Investigators found no definitive evidence that Yantis fired his rifle.
Yantis’ widow, Donna, and nephew, Rowdy Paradis, witnessed the shooting. Both said Jack Yantis was killed for no reason.
“I was there. I saw them murder my husband,” Donna said in a statement to lawyers from her hospital bed. She had a heart attack at the scene and spent about two weeks in a Boise hospital.
The family has served notice that it plans to sue the Adams County Sheriff’s Office, Zollman, Wood and Roland for wrongful death.
‘We became the voice for the family’
DeMoss said she could not make sense of it.
“From the beginning, the possibility that Jack may have been responsible for his own death was absolutely unfathomable to me,” she said. “He was one of the good guys.”
So DeMoss turned to Facebook, hoping to connect with people who shared her concerns and might have answers. She created a page and named it Justice for Jack.
A few days later, Becca Barrow joined the group. A Treasure Valley resident, she grew up in Council. Yantis’ daughter, Lauretta, was her softball and basketball coach at Council High School.
Barrow used the Facebook page to connect with members, then fewer than 50, to organize a rally on Nov. 14, 2015, in Council to show support for the Yantis family and community. About 75 people turned out. They walked from Council Elementary School to the Adams County Courthouse. Some carried signs.
Michael McLaughlin, a truck driver who lives in southeast Oregon, joined as well. He and his wife had bought a house south of Council from Jack and Donna Yantis more than 20 years ago. “It was the first home in which Donna and Jack lived and where Sarah Yantis was born,” McLaughlin said.
To be around Donna, Sarah, Mike, Rowdy, it is just a testament to the strength of ranching and hardworking, God-fearing, good people.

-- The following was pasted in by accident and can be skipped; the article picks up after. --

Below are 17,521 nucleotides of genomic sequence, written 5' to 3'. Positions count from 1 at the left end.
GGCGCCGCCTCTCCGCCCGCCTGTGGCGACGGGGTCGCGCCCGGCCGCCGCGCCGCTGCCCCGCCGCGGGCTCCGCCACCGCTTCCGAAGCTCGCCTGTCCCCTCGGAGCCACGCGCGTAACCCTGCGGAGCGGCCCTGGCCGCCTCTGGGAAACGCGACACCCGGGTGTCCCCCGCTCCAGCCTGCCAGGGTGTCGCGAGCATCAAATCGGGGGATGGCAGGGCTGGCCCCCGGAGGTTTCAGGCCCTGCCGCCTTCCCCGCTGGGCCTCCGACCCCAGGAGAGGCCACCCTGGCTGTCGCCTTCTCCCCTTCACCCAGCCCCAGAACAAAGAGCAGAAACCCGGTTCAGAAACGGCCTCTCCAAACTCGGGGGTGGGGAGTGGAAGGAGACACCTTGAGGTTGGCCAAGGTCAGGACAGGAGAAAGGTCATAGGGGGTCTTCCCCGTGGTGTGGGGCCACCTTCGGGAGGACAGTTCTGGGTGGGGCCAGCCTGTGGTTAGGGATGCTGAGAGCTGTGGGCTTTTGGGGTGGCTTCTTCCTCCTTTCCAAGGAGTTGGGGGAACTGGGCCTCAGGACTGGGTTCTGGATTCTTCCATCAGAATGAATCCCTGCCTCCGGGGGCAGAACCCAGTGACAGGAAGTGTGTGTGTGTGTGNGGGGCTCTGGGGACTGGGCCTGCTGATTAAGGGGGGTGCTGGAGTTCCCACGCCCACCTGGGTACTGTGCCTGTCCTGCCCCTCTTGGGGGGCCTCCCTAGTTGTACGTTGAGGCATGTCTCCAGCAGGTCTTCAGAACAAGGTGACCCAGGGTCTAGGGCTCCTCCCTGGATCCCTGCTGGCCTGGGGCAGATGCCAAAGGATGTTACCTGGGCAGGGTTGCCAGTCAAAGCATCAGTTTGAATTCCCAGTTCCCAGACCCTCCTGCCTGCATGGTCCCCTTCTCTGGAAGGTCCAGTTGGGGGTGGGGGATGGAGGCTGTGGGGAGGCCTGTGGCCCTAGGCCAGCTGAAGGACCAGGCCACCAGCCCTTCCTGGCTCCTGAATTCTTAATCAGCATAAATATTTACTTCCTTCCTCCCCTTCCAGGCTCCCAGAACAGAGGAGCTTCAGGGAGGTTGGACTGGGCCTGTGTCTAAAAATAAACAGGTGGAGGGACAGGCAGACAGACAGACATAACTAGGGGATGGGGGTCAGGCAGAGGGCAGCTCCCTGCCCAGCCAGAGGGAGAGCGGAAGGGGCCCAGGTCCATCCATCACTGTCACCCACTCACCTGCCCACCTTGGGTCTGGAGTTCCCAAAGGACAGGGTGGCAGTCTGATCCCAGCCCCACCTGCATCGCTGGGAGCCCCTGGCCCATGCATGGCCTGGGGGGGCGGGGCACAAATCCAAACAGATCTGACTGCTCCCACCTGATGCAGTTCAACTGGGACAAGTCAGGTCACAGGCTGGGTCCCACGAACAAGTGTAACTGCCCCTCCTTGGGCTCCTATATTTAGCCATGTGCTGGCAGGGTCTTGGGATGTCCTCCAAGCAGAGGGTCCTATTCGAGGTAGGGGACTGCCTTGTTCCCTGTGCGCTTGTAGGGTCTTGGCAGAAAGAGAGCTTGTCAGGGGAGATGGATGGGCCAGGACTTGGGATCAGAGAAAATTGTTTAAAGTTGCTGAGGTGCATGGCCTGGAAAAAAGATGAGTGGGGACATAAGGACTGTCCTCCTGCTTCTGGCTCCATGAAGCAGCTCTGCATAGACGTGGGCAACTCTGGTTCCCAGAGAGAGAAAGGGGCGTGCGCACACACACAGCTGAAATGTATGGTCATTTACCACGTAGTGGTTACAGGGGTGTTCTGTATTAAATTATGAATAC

Justice for Jack member Michael McLaughlin, on the extended Yantis family
Barrow, McLaughlin, DeMoss and other supporters got to work organizing letter-writing and email campaigns, rallies and meetings. As the investigation into the shooting dragged on, a handful of members went to the Idaho Statehouse every Thursday to stand outside the Attorney General’s Office.
“We became the voice for the family, because their attorneys told them not to talk,” Barrow said.
(Donna and Sarah Yantis, and Paradis, declined to be interviewed for this story, citing the advice of their attorney.)
After the investigation ended, “Donna came to us,” Barrow said. “She was so fearful we were going to fold up and go away. I told her, ‘We are attached for life now.’ ... [Donna] said, ‘Keep digging. There is more.’ ”
McLaughlin and Barrow marveled at how social media effectively and efficiently accomplished what traditionally was done via fliers, letters and phone calls.
“We showed how to bring forward a powerful lobbying group,” McLaughlin said.
One wristband, 2,000 wristbands
Audrey Bath, 60, was born and raised in suburban New Jersey. She moved to Boise 10 years ago. She had never been to Council; she did not know the Yantises.
“I have always been an animal lover,” said Bath, who rescues elderly, disabled, “last chance” dogs. “It was the shooting of the bull, and then leaving it there to die like that, that initially resonated with me — troubled me and horrified me — even before I could grasp the horror of Mr. Yantis’ death.”
The situation was and has been tremendously upsetting to me. I really wanted to do more than be a bystander.